Chin Surgery Explained

Chin Surgery Explained

Chin enlargement

Some patients see their board-certified plastic surgeon wanting a larger chin. Chin augmentation, or mentoplasty, is the surgical procedure for chin enlargement. Before discussing the two types of surgery for chin enlargement, two important facts cannot be overlooked and must be discussed.

Relationship of chin to nose

There is an inverse relationship between the appearance of the nose and mentum. A large nose makes for a smaller-looking chin, and a larger mentum makes for a smaller-looking nose! This relationship is so common that fully 10% of patients undergoing a rhinoplasty, or nose surgery, also need to have a chin augmentation performed at the same time.

Relationship of chin to neck

A large neck or one that has an obtuse cervicomental angle (i.e., no definition between the neck and the chin) will give the appearance of a small chin. In these patients, a small liposuction of the neck is all that is needed to reduce the size of the neck and give the appearance of a larger chin, without actually requiring any surgery on the chin itself.

Mentoplasty, or chin enlargement

There are two forms of mentoplasty: with implants and with mandible (jaw bone) surgery.

Implants

Silicone and other materials can be used for chin enlargement. I perform these surgeries under local anesthesia through an incision placed under the jaw, where most of us have a natural crease. Silicone implants come in many different shapes and sizes from which patients and their cosmetic surgeons can choose. Surgery lasts about one hour, and though most patients can return to regular social life within a few days, the healing period typically lasts six months or more, as the swelling takes a while to go away. Risks of the surgery include infection, malposition, implant movement, nerve weakness of the lower lip and numbness. Techniques in which the implants are placed through the mouth disrupt the muscle attachments of the chin to the bone and carry higher rates of infection; such techniques are best avoided.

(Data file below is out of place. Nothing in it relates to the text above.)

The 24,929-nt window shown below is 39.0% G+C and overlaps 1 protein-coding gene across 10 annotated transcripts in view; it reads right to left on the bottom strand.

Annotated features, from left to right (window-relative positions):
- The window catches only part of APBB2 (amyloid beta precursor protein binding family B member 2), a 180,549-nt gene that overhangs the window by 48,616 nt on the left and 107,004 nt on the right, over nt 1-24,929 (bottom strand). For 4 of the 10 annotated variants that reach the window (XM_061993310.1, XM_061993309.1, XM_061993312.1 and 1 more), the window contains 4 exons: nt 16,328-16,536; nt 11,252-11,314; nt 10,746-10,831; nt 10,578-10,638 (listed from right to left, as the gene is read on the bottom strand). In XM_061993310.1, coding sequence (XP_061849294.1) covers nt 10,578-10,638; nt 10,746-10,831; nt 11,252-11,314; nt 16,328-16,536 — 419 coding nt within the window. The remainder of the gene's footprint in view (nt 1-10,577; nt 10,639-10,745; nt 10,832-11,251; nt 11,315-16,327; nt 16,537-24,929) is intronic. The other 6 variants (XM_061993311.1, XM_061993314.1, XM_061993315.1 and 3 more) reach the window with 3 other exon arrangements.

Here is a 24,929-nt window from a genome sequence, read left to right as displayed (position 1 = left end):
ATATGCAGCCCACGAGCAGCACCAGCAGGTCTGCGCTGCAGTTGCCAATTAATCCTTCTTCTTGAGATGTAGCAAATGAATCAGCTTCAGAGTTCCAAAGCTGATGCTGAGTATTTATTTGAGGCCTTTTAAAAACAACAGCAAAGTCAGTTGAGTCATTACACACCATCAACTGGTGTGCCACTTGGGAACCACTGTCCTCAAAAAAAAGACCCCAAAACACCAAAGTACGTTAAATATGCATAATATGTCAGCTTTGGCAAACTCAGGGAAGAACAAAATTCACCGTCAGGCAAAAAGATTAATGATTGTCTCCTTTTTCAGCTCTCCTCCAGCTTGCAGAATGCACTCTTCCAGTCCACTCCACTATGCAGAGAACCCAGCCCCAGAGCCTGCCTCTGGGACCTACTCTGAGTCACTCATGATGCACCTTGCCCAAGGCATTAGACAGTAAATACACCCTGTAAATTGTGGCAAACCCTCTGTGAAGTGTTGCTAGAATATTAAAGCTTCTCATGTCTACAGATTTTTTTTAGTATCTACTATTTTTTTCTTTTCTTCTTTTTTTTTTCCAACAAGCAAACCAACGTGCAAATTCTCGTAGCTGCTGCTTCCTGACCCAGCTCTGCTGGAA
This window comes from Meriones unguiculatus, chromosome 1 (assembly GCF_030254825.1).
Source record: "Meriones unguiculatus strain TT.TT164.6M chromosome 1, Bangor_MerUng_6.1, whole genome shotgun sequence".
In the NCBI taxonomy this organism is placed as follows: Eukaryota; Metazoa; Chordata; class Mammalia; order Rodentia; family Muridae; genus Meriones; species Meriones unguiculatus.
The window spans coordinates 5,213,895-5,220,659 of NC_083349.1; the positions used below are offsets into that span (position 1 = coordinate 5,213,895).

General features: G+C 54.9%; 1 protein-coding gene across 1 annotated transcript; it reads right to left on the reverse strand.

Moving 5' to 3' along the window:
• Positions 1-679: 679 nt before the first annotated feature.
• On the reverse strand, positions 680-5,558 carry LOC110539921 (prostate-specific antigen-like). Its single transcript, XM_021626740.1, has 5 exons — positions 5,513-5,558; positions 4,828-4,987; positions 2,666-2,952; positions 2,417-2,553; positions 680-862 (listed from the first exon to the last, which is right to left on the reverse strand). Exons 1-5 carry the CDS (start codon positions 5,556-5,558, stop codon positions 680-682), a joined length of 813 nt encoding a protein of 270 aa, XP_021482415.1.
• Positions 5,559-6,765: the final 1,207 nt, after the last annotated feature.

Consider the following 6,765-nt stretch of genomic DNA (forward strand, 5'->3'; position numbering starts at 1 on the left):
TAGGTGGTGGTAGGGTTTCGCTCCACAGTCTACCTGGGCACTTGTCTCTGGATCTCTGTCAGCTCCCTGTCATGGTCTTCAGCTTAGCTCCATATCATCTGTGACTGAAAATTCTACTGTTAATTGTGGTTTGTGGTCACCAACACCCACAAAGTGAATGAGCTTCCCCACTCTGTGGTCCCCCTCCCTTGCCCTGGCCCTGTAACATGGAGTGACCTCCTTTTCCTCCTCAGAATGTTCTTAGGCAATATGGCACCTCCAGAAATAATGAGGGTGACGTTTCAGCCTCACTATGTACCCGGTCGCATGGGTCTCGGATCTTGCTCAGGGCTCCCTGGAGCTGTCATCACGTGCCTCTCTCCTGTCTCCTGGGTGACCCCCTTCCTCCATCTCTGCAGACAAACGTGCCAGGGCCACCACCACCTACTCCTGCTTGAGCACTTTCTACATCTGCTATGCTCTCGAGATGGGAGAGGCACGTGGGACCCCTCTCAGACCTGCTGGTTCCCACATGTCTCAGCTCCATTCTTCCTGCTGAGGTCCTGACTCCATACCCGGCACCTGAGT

Mandible surgery

Another method is to actually cut the jaw bone, move it forward and keep it in a new position with plates and screws. This method is best if the amount by which the chin must be brought forward is larger than can be achieved with a simple implant and in cases where patients have problems with dentition due to malformation of the jaws and teeth. These surgeries are much more complex, lasting several hours under general anesthesia, and they require a healing period that is weeks long. Complications are likewise much more serious.

Chin augmentation is increasingly performed to improve the profile of patients undergoing facelift surgery, as there is a definite resorption of the mandible bone with age. A small implant can add a touch of youth!